Letting councils throughout the country charge motorists with high-emissions vehicles for driving them in their city centres would be a "recipe for chaos", according to the RAC.
Aimed at improving air quality, the proposal is being made in a report from the Commons' Environment, Food and Rural Affairs (EFRA) select committee.
Last year the Department for Environment, Food and Rural Affairs (Defra) published plans to enable five cities - Birmingham, Leeds, Southampton, Nottingham and Derby - to implement clean air zones that will include charges and restrictions for some vehicles.
Now MPs on the EFRA committee are calling for the plan to be extended across England.
The RAC says while it supports the idea of clean air zones, it believes allowing every council to establish their own would not be workable.
Nick Lyes, the motoring organisation's public affairs manager, says: "The RAC supports the principle of clean air zones as outlined by Defra last year. Those proposals provide local authorities with some flexibility through a tiered structure based on national guidelines.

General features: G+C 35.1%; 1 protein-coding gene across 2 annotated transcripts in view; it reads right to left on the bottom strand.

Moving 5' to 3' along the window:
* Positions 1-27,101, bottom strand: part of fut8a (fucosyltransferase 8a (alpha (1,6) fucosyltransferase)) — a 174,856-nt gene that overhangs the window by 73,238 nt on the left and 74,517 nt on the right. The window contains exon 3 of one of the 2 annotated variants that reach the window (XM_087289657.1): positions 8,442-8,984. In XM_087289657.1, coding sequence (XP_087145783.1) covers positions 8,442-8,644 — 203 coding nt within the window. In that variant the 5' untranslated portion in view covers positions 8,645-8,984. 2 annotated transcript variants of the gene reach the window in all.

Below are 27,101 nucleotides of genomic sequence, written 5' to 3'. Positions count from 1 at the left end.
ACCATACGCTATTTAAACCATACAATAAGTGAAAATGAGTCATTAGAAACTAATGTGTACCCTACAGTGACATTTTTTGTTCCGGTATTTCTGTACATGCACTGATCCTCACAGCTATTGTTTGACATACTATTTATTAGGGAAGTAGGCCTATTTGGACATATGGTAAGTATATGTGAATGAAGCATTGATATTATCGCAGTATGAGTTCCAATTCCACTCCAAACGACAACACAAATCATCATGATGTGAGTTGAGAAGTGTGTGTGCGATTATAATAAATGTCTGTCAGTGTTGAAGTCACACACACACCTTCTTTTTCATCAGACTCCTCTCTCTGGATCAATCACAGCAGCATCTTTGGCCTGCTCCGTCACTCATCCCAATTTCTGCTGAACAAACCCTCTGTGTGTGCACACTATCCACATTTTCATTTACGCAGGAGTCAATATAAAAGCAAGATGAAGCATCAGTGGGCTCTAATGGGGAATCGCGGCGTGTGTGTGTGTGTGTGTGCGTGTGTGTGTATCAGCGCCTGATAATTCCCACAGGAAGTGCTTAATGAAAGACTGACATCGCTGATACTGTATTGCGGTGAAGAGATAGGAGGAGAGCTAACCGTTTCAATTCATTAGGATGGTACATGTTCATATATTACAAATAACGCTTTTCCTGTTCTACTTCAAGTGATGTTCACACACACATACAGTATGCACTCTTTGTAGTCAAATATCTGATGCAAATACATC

"However, simply allowing local authorities to create their own zones, which could lead to motorists facing a hotchpotch of charging regimes across the country, would be a recipe for chaos.
"Decisions on how far to go within the tiered national structure should be taken locally, and authorities should give local residents and indeed businesses sufficient time to consider switching their more polluting vehicles to something cleaner.
"Local authorities may also wish to consider trialling electronic signage to inform motorists of air pollution levels. Plans to replace or upgrade older, more polluting buses and taxis should also be fast-tracked."
EFRA committee chairman Neil Parish says air pollution in dozens of English towns and cities exceeds EU limits.
If their communities back such action, he adds, councils covering those areas should be given the power to discourage the worst polluting vehicles from entering town and city centres.
The EFRA committee report estimates up to 50,000 early deaths a year are caused by diseases linked to air pollution.
Copyright Press Association 2016. Motoring News articles do not reflect the RAC's views unless clearly stated.